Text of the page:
Early this morning we set off for Otavalo, a town north of Quito. Otavalo is famous for its Saturday artisan market, which I am told is the largest in all the Americas. A great many crafts and indigenous weavings are sold, including the infamous Panama Hat, or Sombrero de Toquilla, as it is known here.
I must take the time to clear up the common misconception that Panama Hats are from Panama. They are (and have always been) made by hand in Ecuador. The Montecristi area in famous for them. The name derives from the Panama Canal workers who wore them in the midday heat to keep out the sun.
The hats come in fino, super fino, super super fino quality and so on, and range in price from $20 to several thousands of dollars. The great thing about them (aside from their dashing appeal) is that you can fold, roll or stuff them into your bag without damaging the weave. The really fine ones can fit through a man’s ring and hold water. We didn’t buy one of those, so I can’t really verify the ring thing, but I can say they do roll to a pretty small size.
D. (pictured left) believes that hat wearing, the noir, 1940s kind, should be compulsory, or at the very least come back into style.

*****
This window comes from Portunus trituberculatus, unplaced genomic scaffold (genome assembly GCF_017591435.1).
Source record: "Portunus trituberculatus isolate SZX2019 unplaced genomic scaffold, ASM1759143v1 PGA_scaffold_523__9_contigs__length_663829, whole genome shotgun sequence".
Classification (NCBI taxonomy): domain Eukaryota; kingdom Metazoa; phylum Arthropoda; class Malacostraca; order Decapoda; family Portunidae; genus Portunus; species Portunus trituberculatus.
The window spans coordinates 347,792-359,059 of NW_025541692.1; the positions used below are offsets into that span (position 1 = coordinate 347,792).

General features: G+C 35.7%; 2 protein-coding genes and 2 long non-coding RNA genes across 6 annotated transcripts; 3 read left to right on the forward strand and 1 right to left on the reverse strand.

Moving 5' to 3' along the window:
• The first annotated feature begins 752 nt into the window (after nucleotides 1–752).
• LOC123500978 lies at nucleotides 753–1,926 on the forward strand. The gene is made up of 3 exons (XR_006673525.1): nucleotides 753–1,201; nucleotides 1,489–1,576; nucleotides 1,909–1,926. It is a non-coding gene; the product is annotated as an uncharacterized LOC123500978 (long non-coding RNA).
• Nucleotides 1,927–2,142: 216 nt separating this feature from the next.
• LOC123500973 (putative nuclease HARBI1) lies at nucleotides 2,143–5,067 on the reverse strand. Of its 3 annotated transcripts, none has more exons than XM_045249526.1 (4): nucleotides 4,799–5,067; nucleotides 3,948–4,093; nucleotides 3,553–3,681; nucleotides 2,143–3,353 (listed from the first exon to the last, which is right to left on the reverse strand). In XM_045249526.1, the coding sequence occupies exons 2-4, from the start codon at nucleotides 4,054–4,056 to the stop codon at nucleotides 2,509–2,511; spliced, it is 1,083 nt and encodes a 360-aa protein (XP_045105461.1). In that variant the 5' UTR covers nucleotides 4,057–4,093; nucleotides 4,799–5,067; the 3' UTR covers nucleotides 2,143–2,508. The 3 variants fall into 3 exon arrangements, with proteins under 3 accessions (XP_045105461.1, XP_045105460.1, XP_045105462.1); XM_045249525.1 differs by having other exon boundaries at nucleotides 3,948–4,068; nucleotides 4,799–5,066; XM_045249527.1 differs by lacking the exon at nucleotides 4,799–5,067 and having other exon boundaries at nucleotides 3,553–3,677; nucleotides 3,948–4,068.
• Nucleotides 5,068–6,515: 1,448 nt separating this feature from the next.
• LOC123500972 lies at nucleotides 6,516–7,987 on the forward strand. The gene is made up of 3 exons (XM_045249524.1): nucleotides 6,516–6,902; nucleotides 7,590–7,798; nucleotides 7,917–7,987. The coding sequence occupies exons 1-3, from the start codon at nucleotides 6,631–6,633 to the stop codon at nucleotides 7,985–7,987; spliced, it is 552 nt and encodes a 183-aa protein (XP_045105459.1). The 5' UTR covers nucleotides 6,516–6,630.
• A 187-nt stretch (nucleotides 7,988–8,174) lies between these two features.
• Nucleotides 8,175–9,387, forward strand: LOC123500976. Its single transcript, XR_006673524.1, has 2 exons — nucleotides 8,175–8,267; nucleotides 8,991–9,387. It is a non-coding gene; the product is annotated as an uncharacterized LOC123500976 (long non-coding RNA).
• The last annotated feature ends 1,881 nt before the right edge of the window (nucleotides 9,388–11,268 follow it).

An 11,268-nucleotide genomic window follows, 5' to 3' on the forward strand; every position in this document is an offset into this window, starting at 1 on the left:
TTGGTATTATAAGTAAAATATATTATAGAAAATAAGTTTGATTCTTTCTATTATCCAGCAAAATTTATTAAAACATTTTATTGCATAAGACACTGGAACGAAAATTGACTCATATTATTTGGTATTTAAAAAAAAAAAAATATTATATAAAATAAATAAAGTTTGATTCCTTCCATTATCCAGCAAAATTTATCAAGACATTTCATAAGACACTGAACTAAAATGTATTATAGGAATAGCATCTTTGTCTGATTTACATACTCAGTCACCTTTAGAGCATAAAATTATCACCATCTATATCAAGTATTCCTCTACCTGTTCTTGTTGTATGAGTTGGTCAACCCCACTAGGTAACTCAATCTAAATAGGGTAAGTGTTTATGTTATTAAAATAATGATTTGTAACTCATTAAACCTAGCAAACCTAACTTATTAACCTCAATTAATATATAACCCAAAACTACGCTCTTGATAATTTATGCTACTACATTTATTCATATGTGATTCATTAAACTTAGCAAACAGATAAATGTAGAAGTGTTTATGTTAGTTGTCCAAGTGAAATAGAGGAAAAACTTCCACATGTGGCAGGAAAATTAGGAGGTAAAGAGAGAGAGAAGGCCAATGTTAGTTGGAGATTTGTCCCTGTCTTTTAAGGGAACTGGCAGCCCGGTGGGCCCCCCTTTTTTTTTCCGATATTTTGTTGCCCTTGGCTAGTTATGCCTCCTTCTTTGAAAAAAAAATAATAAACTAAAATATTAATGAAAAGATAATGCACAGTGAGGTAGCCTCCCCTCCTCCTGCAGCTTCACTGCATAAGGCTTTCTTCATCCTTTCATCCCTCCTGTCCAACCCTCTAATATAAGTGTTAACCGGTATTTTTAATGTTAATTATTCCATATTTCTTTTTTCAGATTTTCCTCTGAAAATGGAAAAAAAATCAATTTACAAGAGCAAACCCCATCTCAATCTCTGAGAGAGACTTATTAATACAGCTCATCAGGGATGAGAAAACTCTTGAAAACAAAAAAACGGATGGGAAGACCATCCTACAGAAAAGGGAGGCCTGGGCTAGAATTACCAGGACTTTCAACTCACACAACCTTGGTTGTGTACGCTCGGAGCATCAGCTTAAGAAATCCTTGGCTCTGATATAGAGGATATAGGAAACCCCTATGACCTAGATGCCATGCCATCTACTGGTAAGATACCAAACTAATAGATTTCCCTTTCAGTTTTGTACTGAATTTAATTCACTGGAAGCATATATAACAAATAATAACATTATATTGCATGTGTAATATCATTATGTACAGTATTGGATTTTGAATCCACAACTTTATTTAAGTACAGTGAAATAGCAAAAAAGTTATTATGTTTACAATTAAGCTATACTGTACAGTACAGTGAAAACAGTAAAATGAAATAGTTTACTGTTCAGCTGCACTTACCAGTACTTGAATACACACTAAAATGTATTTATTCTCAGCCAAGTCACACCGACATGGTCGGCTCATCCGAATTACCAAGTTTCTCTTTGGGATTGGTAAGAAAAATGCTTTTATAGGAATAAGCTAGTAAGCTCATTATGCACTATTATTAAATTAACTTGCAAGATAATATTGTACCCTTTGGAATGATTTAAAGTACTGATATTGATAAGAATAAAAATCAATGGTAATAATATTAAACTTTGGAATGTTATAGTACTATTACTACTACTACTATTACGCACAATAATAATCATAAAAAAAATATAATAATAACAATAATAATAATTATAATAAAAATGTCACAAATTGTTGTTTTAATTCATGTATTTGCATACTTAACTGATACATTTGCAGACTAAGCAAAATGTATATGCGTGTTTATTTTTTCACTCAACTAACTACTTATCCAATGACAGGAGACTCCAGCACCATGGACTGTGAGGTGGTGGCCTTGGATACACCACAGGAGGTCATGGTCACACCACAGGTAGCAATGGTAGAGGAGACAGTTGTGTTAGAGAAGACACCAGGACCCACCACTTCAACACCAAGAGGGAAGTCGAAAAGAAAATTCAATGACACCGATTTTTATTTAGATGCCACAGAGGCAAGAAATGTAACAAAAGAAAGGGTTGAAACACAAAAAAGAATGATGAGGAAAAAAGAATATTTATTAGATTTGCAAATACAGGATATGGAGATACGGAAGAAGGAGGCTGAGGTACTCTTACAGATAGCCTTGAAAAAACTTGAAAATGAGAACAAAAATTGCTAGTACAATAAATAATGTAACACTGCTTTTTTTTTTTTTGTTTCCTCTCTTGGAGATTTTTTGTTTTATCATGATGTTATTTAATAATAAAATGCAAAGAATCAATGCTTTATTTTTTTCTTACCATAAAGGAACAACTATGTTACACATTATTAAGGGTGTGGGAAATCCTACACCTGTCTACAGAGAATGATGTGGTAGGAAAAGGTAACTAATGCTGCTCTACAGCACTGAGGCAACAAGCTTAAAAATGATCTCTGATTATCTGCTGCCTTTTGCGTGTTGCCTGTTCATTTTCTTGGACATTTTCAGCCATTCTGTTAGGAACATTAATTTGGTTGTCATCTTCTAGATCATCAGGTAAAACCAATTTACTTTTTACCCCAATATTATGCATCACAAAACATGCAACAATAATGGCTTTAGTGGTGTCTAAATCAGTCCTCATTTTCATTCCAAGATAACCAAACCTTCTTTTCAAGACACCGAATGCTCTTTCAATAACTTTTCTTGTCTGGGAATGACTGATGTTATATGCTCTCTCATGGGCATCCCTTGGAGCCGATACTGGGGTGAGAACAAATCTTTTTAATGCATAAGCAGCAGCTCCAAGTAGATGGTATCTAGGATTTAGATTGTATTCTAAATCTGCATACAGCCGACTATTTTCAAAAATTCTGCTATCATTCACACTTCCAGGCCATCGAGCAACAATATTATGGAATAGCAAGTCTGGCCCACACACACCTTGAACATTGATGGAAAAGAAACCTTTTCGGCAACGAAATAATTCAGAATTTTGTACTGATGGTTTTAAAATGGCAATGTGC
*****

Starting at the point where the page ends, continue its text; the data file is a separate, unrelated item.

As a side note, Ecuadorian women do not wear sombreros, with the exception of indigenous women who wear black bowler type headwear. A shame really, as I look just as dashing as D in the hat.
To get to Otavalo, we took a national bus from Quito. I’d read that the ride could be harrowing, as we were several thousand feet in altitude and climbing, mostly on curvy roads. It wasn’t too bad considering we had on board ‘entertainment’–– watching the crazy bus driver chatting to his mate and driving most of the way in the wrong lane, as if he were playing a game of chicken.
Twenty minutes in, a kurshuffle broke out over the ticketed passengers versus the standing ones. It lasted almost the entire journey, until an elderly gentleman (naturally wearing a Panama) slapped a brash rogue on the head and told him to mind his manners and shut up. Strangely the kid did as he was told. Everyone cheered and we went back to worrying about the bus driver. Such is the power of the hat.
Hat or no hat, I’m sure the outcome would have been different if we’d been in another city. Possibly even another era.